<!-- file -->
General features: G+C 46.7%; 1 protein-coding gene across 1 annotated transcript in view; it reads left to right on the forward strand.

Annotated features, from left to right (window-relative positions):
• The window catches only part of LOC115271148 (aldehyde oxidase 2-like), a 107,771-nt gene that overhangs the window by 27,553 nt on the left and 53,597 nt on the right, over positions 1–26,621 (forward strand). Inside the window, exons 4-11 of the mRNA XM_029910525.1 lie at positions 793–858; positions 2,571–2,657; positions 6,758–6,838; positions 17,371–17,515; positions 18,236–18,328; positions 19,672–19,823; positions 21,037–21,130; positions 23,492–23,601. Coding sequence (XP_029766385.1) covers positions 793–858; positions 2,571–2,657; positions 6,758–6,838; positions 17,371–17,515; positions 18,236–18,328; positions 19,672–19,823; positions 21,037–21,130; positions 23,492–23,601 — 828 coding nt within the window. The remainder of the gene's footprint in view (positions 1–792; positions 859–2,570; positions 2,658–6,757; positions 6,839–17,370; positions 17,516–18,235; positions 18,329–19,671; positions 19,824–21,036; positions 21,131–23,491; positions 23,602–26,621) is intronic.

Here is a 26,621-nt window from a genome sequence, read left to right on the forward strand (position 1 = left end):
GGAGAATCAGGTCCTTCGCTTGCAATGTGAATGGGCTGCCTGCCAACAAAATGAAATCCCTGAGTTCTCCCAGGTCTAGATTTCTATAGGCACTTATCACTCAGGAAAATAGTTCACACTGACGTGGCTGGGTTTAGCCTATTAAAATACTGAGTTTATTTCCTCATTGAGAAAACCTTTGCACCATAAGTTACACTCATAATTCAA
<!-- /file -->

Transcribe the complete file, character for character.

General features: G+C 46.7%; 1 protein-coding gene across 1 annotated transcript in view; it reads left to right on the forward strand.

Annotated features, from left to right (window-relative positions):
• The window catches only part of LOC115271148 (aldehyde oxidase 2-like), a 107,771-nt gene that overhangs the window by 27,553 nt on the left and 53,597 nt on the right, over positions 1–26,621 (forward strand). Inside the window, exons 4-11 of the mRNA XM_029910525.1 lie at positions 793–858; positions 2,571–2,657; positions 6,758–6,838; positions 17,371–17,515; positions 18,236–18,328; positions 19,672–19,823; positions 21,037–21,130; positions 23,492–23,601. Coding sequence (XP_029766385.1) covers positions 793–858; positions 2,571–2,657; positions 6,758–6,838; positions 17,371–17,515; positions 18,236–18,328; positions 19,672–19,823; positions 21,037–21,130; positions 23,492–23,601 — 828 coding nt within the window. The remainder of the gene's footprint in view (positions 1–792; positions 859–2,570; positions 2,658–6,757; positions 6,839–17,370; positions 17,516–18,235; positions 18,329–19,671; positions 19,824–21,036; positions 21,131–23,491; positions 23,602–26,621) is intronic.

Here is a 26,621-nt window from a genome sequence, read left to right on the forward strand (position 1 = left end):
GGAGAATCAGGTCCTTCGCTTGCAATGTGAATGGGCTGCCTGCCAACAAAATGAAATCCCTGAGTTCTCCCAGGTCTAGATTTCTATAGGCACTTATCACTCAGGAAAATAGTTCACACTGACGTGGCTGGGTTTAGCCTATTAAAATACTGAGTTTATTTCCTCATTGAGAAAACCTTTGCACCATAAGTTACACTCATAATTCAA